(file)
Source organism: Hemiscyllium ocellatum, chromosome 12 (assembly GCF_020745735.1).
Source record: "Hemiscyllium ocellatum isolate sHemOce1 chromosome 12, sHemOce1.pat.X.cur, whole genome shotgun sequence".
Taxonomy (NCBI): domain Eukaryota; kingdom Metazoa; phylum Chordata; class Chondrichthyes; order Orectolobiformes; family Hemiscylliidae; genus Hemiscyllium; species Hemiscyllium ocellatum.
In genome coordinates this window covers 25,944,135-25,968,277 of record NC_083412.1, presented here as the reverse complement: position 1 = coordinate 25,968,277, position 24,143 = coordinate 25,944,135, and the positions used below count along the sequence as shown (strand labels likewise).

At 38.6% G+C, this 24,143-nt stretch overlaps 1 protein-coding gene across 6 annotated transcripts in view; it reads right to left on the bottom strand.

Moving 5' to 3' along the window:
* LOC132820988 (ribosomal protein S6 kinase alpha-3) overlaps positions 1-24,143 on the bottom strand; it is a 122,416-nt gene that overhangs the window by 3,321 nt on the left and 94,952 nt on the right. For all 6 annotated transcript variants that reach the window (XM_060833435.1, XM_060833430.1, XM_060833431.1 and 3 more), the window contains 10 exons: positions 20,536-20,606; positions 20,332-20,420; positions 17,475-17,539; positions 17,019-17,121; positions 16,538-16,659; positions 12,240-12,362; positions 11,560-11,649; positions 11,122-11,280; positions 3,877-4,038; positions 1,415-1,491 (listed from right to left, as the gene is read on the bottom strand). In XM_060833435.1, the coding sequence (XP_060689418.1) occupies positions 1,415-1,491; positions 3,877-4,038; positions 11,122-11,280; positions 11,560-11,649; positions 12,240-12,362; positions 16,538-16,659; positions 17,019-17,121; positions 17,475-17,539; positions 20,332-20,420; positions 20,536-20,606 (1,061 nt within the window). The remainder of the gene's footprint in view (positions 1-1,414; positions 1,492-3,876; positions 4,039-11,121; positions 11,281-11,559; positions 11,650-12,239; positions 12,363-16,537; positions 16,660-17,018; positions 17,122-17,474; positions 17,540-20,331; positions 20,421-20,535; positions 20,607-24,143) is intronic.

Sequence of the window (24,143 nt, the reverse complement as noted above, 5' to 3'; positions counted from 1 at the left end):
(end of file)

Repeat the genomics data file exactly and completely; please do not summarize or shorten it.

Source organism: Hemiscyllium ocellatum, chromosome 12 (assembly GCF_020745735.1).
Source record: "Hemiscyllium ocellatum isolate sHemOce1 chromosome 12, sHemOce1.pat.X.cur, whole genome shotgun sequence".
Taxonomy (NCBI): domain Eukaryota; kingdom Metazoa; phylum Chordata; class Chondrichthyes; order Orectolobiformes; family Hemiscylliidae; genus Hemiscyllium; species Hemiscyllium ocellatum.
In genome coordinates this window covers 25,944,135-25,968,277 of record NC_083412.1, presented here as the reverse complement: position 1 = coordinate 25,968,277, position 24,143 = coordinate 25,944,135, and the positions used below count along the sequence as shown (strand labels likewise).

At 38.6% G+C, this 24,143-nt stretch overlaps 1 protein-coding gene across 6 annotated transcripts in view; it reads right to left on the bottom strand.

Moving 5' to 3' along the window:
* LOC132820988 (ribosomal protein S6 kinase alpha-3) overlaps positions 1-24,143 on the bottom strand; it is a 122,416-nt gene that overhangs the window by 3,321 nt on the left and 94,952 nt on the right. For all 6 annotated transcript variants that reach the window (XM_060833435.1, XM_060833430.1, XM_060833431.1 and 3 more), the window contains 10 exons: positions 20,536-20,606; positions 20,332-20,420; positions 17,475-17,539; positions 17,019-17,121; positions 16,538-16,659; positions 12,240-12,362; positions 11,560-11,649; positions 11,122-11,280; positions 3,877-4,038; positions 1,415-1,491 (listed from right to left, as the gene is read on the bottom strand). In XM_060833435.1, the coding sequence (XP_060689418.1) occupies positions 1,415-1,491; positions 3,877-4,038; positions 11,122-11,280; positions 11,560-11,649; positions 12,240-12,362; positions 16,538-16,659; positions 17,019-17,121; positions 17,475-17,539; positions 20,332-20,420; positions 20,536-20,606 (1,061 nt within the window). The remainder of the gene's footprint in view (positions 1-1,414; positions 1,492-3,876; positions 4,039-11,121; positions 11,281-11,559; positions 11,650-12,239; positions 12,363-16,537; positions 16,660-17,018; positions 17,122-17,474; positions 17,540-20,331; positions 20,421-20,535; positions 20,607-24,143) is intronic.

Sequence of the window (24,143 nt, the reverse complement as noted above, 5' to 3'; positions counted from 1 at the left end):